How To Make Daylight Savings Time Easier On Monday Morning

BOSTON (WBZ NewsRadio) — The springing forward of the clocks happens this weekend. On Sunday March 8th at 2 a.m, clocks will spring forward to 3 a.m., and those of us living in states that abide by Daylight Saving Time (DST) will lose one hour of our day.

While this effectively moves one hour of daylight from the morning to the evening, allowing for long summer nights, waking up on the Monday morning after losing a whole hour of precious sleep can not only be difficult, it can also be detrimental to our health.

Take this study, which found the Monday after the clocks spring forward there is a 24 percent elevated risk of a heart attack, and the Tuesday after there is a 21 percent elevated risk of heart attack. According to the American Academy of Neurology, a 2016 study from Denmark found the risk of having a stroke can go up by 8 percent in the first two weekdays after DST. Then there is this study, which suggests the start of DST is the main cause of the increased number of traffic accidents and workplace injuries that regularly occur on the Monday after the change happens.

Since this Monday may be a little tougher than most, we've put together a list of the best ways experts say you can prepare to lose an hour of sleep.

Vintage Blue Alarm Clock. Daylight saving time symbol.

(Getty Images)

Make Changes Early On

The National Sleep Foundation says if you're on a tight schedule, it's best to start adjusting yourself a day or two in advance. This tip works best for people who keep strict sleep times on an everyday basis.

By maintaining a regular bedtime and wake time, and then shifting those times 15-30 minutes earlier each day for a couple of days leading up to DST, it won't be so hard to wake up an hour earlier than usual on Monday. That means if you normally wake up on Monday morning at 7 a.m., you might want to practice waking up at 6:30 a.m. and 6 a.m. on the Friday and Saturday beforehand.

Minimize The Blue Light

Melatonin is a hormone produced by the body when it senses darkness in order to help induce sleep. Sleep health experts say for those of us who use technology after dark, the bright LED and blue-lights that come from phones, laptops, tablets, TV's, car headlights, and even some street lamps are impacting the levels of melatonin we produce. Studies have also linked melatonin suppression to obesity, cancer, and depression.

In the days leading up to Daylight Saving Time, experts say you can try to make a habit of turning off all screens a few hours before you want to fall asleep, giving your brain the signals it needs to start producing melatonin earlier. There are also amber-tinted glasses that can block blue light, which could help your body wind down more easily.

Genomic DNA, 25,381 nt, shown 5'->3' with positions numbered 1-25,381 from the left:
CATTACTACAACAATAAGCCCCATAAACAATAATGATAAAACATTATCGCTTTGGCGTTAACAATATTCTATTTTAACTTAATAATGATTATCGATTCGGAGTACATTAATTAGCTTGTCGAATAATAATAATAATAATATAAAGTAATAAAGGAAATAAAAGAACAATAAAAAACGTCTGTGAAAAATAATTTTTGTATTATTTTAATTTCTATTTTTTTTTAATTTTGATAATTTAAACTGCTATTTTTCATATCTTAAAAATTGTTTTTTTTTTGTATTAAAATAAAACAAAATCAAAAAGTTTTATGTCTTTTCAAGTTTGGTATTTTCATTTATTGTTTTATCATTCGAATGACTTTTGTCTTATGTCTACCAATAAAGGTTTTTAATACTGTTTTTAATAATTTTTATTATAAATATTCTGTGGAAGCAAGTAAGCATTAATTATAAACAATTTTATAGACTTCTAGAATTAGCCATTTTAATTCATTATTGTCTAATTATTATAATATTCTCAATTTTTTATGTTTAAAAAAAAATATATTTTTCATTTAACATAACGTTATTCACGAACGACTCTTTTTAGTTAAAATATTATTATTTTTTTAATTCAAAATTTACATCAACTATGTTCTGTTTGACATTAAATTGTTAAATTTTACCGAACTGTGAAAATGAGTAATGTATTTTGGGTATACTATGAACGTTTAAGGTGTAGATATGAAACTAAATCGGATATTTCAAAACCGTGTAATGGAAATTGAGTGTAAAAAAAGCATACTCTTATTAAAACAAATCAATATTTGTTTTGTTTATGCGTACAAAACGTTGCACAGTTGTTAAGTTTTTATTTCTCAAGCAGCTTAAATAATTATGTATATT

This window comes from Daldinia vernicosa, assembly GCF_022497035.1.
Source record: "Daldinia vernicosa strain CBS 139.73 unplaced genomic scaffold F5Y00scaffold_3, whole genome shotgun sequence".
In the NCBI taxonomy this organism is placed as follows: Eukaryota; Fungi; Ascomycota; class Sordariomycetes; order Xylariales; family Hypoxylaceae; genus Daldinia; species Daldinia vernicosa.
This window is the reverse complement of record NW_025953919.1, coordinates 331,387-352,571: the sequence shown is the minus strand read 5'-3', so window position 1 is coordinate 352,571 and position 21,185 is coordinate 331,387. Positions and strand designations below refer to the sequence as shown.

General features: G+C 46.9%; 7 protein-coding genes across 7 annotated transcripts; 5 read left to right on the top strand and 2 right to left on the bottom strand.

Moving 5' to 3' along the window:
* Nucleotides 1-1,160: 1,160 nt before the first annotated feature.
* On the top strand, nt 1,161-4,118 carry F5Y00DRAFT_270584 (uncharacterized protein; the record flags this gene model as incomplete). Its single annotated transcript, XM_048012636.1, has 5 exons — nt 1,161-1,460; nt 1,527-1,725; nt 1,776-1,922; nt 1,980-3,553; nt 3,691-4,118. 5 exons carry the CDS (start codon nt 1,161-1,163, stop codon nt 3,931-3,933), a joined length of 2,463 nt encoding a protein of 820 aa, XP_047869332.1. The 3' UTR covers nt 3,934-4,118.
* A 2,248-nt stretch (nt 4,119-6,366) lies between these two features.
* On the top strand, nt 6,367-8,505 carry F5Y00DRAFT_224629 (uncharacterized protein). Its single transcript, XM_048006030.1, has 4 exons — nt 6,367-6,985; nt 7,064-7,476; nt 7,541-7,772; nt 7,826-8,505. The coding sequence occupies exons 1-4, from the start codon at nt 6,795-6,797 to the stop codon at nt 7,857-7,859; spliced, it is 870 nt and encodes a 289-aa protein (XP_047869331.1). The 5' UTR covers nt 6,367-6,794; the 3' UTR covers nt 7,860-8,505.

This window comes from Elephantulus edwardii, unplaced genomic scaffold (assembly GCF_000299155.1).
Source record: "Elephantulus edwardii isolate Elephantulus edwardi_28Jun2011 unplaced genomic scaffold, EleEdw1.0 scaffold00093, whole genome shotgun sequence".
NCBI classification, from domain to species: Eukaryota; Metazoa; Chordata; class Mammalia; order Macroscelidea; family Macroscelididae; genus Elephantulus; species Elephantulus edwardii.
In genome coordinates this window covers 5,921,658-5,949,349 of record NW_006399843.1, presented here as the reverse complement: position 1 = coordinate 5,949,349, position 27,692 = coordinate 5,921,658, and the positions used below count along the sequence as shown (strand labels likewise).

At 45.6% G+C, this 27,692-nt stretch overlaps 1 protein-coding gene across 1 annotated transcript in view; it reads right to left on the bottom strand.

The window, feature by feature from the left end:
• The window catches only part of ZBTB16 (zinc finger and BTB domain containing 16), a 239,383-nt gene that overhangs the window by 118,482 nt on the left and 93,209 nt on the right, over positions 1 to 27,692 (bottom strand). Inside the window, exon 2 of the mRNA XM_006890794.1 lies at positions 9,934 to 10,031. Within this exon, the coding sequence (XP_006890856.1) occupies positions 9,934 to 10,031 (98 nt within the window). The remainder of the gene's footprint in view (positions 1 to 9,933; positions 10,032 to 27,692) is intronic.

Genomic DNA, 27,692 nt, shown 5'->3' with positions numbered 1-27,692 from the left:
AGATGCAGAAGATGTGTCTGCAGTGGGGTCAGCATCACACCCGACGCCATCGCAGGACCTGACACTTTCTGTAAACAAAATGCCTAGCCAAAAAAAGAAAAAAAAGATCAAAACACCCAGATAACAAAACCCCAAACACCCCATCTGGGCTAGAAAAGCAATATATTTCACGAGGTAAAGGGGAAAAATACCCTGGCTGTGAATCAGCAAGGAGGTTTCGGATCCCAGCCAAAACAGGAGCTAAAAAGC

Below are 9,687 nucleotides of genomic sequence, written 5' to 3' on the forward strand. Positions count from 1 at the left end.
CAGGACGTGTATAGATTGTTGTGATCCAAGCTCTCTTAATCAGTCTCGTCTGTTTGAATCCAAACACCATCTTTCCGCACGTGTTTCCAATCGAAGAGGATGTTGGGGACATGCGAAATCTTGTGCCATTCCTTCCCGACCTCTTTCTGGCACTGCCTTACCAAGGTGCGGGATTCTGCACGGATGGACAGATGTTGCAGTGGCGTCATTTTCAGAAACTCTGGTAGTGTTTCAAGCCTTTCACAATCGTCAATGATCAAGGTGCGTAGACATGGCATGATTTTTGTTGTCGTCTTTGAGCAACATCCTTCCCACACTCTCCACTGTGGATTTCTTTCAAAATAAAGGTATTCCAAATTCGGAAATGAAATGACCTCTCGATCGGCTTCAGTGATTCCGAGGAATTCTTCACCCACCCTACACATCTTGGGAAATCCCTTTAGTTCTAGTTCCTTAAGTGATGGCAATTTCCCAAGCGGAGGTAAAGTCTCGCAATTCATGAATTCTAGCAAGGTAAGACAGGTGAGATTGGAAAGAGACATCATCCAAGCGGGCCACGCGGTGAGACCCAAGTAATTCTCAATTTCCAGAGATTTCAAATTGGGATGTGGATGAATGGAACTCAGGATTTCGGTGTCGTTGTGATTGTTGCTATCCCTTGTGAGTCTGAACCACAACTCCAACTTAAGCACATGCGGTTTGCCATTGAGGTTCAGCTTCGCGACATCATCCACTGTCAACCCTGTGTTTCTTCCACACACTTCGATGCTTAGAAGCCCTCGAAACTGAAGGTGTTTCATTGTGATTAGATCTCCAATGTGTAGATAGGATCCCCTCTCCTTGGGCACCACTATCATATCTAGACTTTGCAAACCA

Skip The Sunday Coffee

It might seem counter-intuitive, but drinking coffee before the time change will likely worsen your Monday morning wake up call. Since caffeine keeps us alert, experts say laying off it over the upcoming 23-hour-long Sunday will help you fall asleep earlier and more easily on Sunday night.

Even if you do want a Sunday morning coffee, try to switch to Decaff by Sunday afternoon, because despite not feeling the buzz, it can still cause you to lie awake on Sunday night. Then when Monday morning comes an hour earlier than usual, you can get a much-needed caffeinated boost.

Work Out On Sunday Morning

If avoiding caffeine all Sunday sounds truly terrible, you might want a natural energy boost instead. Health experts say getting the blood flowing early in the day can help tire you out more quickly at night. Doing a high-intensity workout before bed, however, is not a great idea since it can pump your body with endorphins which can keep you too pumped to sleep.

Going hand-in-hand with getting active early in the day is resting later in the day. Harvard Health blog recommends trying some meditation on Sunday evening to get your brain to slow down. That way, even if you do wake up with an hour less sleep than usual on Monday morning, the sleep you did get will have been deep and restful.

Avoid Late Night Heavy Meals

You may be done eating by 8 p.m., but your body is still hard at work digesting it all for several hours after you've taken your last bite. Sleep experts say a better option than a rich, heavy meal on Sunday night is an earlier lighter meal, followed by a small snack if you get hungry before bed.

There is even a two-birds-one-stone sort of solution - experts say there are certain foods that both curb hunger and help make you sleepy. The list of good pre-bedtime snacks includes seafood or poultry, a peanut butter sandwich, yogurt with granola, sliced apple with cheese, or scrambled eggs.

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